employeesThe “Internet of Things” (or IoT) has opened up a world of possibilities for businesses and employees in virtually every industry.  The Human Cloud At Work study led by Dr Chris Brauer of the Institute of Management Studies at Goldsmiths, University of London found that when employees wear devices such as brain activity sensors, motion monitors and posture coaches, it can actually increase their productivity and improve their job satisfaction. The study found that productivity for people using wearable technology increased 8.5 percent, while their job satisfaction levels increased 3.5 percent.

Here’s a look at several other specific ways that IoT can help drive employee productivity:

  • Better data. IoT offers a variety of ways to collect better data that previously might have been tallied up manually (and thus would be much more prone to human error). Smarter data about peak times in a restaurant or retail establishment (collected via IoT devices) could help the owners make better decisions about employee scheduling to maximize productivity. Other types of companies might use data collected from employees to pinpoint their most productive times, and schedule meetings accordingly.
  • Location tracking. When equipment and devices are Internet-connected and geographically tagged, employees can find equipment more easily instead of searching around for it. This is especially helpful in a hospital setting, where extra time could have life or death consequences, but it could also be useful for retail or traditional office settings. Not only will your employees spend less time locating misplaced supplies, but if they know a piece of equipment has location-tracking, it’s a deterrent from potential theft (the National Retail Federation estimated that in 2011, employee theft cost companies a whopping $34.5 billion!).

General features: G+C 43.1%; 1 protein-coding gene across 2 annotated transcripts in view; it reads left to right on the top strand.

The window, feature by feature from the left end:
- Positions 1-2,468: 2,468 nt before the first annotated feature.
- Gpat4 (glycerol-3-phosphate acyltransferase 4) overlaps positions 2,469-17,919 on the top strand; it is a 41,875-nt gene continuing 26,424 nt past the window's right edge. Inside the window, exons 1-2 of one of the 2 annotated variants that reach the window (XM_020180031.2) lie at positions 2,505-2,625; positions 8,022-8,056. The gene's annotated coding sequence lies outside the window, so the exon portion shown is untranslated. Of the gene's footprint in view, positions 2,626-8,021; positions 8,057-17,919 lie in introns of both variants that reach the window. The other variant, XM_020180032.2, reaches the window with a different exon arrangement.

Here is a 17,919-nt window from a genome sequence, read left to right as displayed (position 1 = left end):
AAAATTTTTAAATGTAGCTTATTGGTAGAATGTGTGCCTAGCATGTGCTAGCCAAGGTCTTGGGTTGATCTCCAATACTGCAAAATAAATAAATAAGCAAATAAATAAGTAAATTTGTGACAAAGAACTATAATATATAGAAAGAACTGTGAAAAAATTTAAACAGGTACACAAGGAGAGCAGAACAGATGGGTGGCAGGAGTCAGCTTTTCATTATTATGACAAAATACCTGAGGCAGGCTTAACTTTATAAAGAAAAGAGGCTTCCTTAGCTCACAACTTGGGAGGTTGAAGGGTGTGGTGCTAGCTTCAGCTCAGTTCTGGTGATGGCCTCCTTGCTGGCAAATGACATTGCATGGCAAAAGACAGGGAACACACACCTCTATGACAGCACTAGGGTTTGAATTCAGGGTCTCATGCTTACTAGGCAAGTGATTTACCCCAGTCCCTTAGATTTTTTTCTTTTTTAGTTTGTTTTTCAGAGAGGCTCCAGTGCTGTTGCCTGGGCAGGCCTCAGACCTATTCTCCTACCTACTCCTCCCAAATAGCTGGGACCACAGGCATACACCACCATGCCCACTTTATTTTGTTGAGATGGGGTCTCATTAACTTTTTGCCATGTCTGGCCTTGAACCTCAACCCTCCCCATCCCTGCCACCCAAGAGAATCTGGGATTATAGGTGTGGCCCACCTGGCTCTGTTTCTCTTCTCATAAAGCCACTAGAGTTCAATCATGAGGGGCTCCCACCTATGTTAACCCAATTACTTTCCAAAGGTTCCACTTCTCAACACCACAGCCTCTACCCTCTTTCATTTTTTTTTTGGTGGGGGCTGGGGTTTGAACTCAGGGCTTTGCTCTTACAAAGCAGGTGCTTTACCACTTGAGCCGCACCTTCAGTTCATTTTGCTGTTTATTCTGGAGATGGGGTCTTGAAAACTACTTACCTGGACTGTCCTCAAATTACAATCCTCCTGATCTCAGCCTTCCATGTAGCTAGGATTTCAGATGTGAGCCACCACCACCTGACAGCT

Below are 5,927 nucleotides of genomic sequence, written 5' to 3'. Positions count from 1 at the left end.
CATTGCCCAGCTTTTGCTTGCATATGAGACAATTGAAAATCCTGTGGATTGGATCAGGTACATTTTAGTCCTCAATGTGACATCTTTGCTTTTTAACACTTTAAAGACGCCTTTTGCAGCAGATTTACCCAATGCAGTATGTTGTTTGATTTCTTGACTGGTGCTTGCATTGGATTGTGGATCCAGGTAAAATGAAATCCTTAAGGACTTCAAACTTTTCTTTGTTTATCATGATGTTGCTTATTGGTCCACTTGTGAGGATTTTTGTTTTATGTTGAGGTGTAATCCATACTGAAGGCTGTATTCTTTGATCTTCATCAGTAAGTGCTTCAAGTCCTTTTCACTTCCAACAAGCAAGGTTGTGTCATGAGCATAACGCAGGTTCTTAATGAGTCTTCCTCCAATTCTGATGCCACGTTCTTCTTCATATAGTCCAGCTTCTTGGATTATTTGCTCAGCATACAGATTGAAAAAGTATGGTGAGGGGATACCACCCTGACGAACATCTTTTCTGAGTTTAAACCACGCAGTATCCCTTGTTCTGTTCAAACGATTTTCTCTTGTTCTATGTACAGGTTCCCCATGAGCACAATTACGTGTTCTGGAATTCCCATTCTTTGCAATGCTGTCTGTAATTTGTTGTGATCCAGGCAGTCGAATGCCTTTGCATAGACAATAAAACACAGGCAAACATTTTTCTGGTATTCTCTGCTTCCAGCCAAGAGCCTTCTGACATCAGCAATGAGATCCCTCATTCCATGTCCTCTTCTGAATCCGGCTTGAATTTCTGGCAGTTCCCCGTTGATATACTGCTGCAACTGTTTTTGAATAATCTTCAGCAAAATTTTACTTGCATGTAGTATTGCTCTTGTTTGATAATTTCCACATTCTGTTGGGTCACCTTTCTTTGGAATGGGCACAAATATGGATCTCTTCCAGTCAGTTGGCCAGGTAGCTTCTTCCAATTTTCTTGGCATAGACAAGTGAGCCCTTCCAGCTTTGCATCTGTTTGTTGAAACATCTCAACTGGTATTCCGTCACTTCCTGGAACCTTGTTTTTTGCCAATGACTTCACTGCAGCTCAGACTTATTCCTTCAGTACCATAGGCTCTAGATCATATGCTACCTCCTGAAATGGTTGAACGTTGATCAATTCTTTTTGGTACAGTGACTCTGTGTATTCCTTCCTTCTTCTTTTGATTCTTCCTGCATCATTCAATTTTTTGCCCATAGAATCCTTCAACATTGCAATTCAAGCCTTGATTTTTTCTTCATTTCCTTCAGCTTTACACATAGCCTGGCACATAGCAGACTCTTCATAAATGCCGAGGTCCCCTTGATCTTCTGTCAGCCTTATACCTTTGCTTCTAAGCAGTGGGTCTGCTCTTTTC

• Remote device management. IT departments can already trouble-shoot computers and mobile devices remotely, but IoT takes remote device management to a whole new level. When a piece of manufacturing equipment requires maintenance, employees may have downtime as they wait for a technician to arrive and repair the equipment (not to mention the lost revenue from a manufacturing slowdown). But with Internet-enabled devices, employees can get advance notice about a potential issue and in some cases, the device can be fixed remotely in much less time.On the manufacturer’s side, remote device management can substantially reduce the need for in-person tech support call-outs: For instance, one industrial cleaning products company had previously averaged four proactive site visits per year for a single customer to maintain and fix equipment. After implementing IoT remotely-managed technology, the company has been able to substantially reduce the number of on-site visits required, freeing employees up for other project work.
  • Simplified micro tasks. Many employees spend a good chunk of their day performing tasks that aren’t necessarily in their job description and don’t contribute to the company’s bottom line such as adjusting the thermostat, restocking the fridge, brewing coffee or checking the weather. Internet-connected thermostats, refrigerators, coffeemakers and watches can also streamline and simplify these tasks so that the temperature automatically adjusts based on time of day, or the coffeemaker starts up when the caffeine-addicted VP comes into work wearing a location-aware smartwatch. These improvements will give employees more time to focus on their core business function.

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Carl Krupitzer

Carl is CEO and co-founder of ThingLogix

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